Employees need to continue feeling that the company is an enjoyable, meaningful place to work.
Through training and other types of engagement, employees have the chance to create a career without leaving the company. You may achieve this by focusing on compensation (monetary and otherwise) as well as company culture.
After hiring and developing their skills, you need to plan for employees’ transitions.
Your aim at this stage is to keep their knowledge within the company — this is called knowledge management.
You need to have a plan in place to promote employees or move them to another role, department, or office. If a worker does decide to leave, you need to know why.
A talent management strategy is based on the talent management model. It should match your organization’s goals and clearly define what type of talent you need.
You organize the talent management process based on the talent management strategy.
There are few different types strategies you can choose from.
The advantages of this strategy are obvious:
However, there are some disadvantages:
This second option has a couple advantages:
The main disadvantages are:
This quote describes the strategy best:
“Your team’s strength is not a function of the talent of individual members. It’s a function of their collaboration, tenacity, and mutual respect.”
Finally, the pros of combining the two above are:
All the same, there is one con:
Lastly, before you go ahead and launch your recruitment and talent management strategy, make sure you include the essential components of a talent management strategy.
Every organization has its own unique goals. Whether they relate to better performance or higher revenue, your goals need to be clearly stated and achievable. You also need to know exactly how employees will play a role in helping you meet your targets.
You need to know how to measure results to see if your strategy is working. Define the metrics you’ll use and how often you’ll take measurements.
Much of the talent management strategy is down to HR, but other people at your company will also need to be involved. For instance, C-level executives are responsible for succession planning.
Make sure your employees are clear about where they stand and know what is expected of them. Talk to them about their career goals to ensure that your company is creating the right opportunities.
Now you have an understanding of why you need talent management and what it involves. Next, you need to take a look at the talent management process itself and learn how to apply it to your company.
The following steps cover what you need to do to develop a continuous talent management process for your organization.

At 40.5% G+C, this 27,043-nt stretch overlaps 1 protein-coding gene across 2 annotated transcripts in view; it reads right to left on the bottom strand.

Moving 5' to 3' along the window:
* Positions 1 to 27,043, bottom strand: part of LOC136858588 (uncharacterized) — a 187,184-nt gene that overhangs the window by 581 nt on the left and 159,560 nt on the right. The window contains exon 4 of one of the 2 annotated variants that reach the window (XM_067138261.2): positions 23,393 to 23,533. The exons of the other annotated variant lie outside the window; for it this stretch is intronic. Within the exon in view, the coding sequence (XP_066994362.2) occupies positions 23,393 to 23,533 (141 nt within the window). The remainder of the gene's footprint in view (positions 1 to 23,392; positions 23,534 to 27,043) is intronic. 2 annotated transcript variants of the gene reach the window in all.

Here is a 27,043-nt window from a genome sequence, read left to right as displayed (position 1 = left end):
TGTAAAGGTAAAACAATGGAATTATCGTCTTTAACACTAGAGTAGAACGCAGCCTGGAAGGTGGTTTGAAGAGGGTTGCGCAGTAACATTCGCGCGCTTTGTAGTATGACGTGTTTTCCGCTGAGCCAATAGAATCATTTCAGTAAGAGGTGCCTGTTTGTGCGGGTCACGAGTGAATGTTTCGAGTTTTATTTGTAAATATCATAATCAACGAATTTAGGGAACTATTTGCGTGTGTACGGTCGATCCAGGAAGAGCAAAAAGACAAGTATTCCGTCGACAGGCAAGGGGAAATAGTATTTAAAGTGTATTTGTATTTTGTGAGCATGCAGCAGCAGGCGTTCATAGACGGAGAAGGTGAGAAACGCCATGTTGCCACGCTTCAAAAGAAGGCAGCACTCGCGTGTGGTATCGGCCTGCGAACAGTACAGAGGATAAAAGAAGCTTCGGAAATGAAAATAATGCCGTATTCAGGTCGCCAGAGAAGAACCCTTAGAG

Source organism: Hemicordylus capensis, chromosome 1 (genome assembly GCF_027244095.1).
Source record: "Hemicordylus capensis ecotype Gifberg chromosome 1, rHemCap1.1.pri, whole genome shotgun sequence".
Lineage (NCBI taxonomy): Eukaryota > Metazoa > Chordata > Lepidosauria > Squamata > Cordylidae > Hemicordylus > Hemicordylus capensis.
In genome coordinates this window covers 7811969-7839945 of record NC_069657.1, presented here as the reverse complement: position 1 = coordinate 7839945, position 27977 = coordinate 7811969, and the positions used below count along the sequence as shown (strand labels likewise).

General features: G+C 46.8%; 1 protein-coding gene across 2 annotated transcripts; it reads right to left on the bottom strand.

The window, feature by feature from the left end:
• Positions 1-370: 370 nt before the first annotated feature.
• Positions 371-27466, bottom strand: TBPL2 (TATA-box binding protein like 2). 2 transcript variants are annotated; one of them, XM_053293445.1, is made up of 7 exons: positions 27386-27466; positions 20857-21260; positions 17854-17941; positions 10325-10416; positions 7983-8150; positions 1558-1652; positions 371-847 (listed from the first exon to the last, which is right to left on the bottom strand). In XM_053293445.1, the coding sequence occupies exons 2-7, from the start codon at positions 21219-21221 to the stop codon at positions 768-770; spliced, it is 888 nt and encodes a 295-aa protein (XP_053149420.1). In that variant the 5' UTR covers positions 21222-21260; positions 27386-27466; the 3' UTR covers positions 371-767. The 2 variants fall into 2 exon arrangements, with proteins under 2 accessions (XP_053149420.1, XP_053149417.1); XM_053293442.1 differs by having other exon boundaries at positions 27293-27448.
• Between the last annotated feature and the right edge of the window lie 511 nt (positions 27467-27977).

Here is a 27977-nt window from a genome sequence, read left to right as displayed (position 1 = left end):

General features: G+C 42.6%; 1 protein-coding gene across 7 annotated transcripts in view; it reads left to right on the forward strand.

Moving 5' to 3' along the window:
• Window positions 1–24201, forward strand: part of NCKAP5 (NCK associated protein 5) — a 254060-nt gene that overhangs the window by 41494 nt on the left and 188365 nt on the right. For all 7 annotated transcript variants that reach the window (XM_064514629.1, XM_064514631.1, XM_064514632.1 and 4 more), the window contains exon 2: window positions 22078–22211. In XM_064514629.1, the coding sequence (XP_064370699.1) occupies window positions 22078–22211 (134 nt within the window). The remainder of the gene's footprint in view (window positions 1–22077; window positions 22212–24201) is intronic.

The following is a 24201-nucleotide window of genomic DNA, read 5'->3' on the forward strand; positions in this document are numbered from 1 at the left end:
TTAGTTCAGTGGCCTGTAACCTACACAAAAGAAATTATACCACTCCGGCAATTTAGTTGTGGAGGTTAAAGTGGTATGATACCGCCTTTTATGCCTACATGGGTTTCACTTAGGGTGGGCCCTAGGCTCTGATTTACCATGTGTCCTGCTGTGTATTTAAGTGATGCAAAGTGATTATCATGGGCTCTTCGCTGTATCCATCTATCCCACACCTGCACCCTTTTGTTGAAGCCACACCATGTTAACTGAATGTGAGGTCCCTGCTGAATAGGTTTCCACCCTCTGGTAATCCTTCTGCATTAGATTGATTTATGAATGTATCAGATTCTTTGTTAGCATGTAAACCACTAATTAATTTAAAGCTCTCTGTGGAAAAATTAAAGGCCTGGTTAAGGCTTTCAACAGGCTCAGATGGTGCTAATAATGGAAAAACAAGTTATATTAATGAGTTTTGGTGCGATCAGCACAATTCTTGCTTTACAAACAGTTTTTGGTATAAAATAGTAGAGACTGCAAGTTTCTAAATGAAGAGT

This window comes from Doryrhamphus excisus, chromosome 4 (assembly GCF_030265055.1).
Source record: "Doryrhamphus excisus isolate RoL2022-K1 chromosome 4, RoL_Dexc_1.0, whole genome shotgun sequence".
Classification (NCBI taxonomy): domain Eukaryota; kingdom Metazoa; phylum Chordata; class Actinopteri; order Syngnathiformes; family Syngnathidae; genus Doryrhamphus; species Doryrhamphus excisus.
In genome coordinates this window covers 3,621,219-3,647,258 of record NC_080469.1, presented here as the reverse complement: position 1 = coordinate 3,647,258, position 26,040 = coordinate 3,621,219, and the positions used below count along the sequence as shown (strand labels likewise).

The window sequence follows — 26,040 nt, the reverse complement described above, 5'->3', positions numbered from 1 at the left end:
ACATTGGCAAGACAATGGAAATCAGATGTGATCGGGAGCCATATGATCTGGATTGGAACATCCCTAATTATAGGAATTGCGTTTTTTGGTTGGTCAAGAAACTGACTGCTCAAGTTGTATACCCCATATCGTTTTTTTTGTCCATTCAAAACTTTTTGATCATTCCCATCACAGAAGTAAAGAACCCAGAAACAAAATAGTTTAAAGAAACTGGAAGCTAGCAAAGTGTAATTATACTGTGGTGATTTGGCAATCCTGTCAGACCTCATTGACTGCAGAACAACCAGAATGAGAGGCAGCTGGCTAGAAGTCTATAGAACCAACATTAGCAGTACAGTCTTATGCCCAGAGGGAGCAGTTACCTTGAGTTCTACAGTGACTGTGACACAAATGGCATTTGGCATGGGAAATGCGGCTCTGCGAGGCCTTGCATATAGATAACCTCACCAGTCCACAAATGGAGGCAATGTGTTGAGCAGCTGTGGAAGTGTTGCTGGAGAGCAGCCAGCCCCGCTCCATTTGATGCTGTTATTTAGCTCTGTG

It covers how to find the most talented people available and then help them stay in your company.
What is the first step in the talent management process?
Before you can go any further, you must determine what kinds of hires you need and what requirements they should fill.
Consider if it would be possible to teach existing employees to avoid the need to hire anyone new.
There are several stages to attracting talent:
Help new employees feel orientated by being ready for them as soon as they enter the company.
Know what tasks you will set them, have training sessions scheduled, and assign current employees to support new workers settle in.
Remember, it is often easier to develop the skills of your current employees than to hire new talent.
Plus, even if you do hire top talent, they will likely want to learn something in their new role.
Plan ways for your workers to learn and grow, such as through conferences, courses, and a learning management system to create a learning environment.
Checking employee performance regularly allows you to see if workers could manage additional responsibilities.
This could save you hiring new talent and it may help an employee prepare for a promotion.
Keep employees satisfied at work through promotions, benefits, motivating tactics, ensuring job satisfaction, and improving company culture.
Nurture employees for successions, such as for when a senior member of staff retires.
Enable employees to perform to their best through continuous learning opportunities, including knowledge management.
If an employee decides to leave the company, conduct an exit interview to find out what went wrong — this will help you prevent the same issue occurring again in the future.
You need to stop assuming that you already have talent management covered just because you have HR at your company. Talent management rarely happens naturally.
You need a strategy that is tailored to your business alone. Only like this will you obtain and retain top talent and gain a competitive advantage over other businesses in your industry.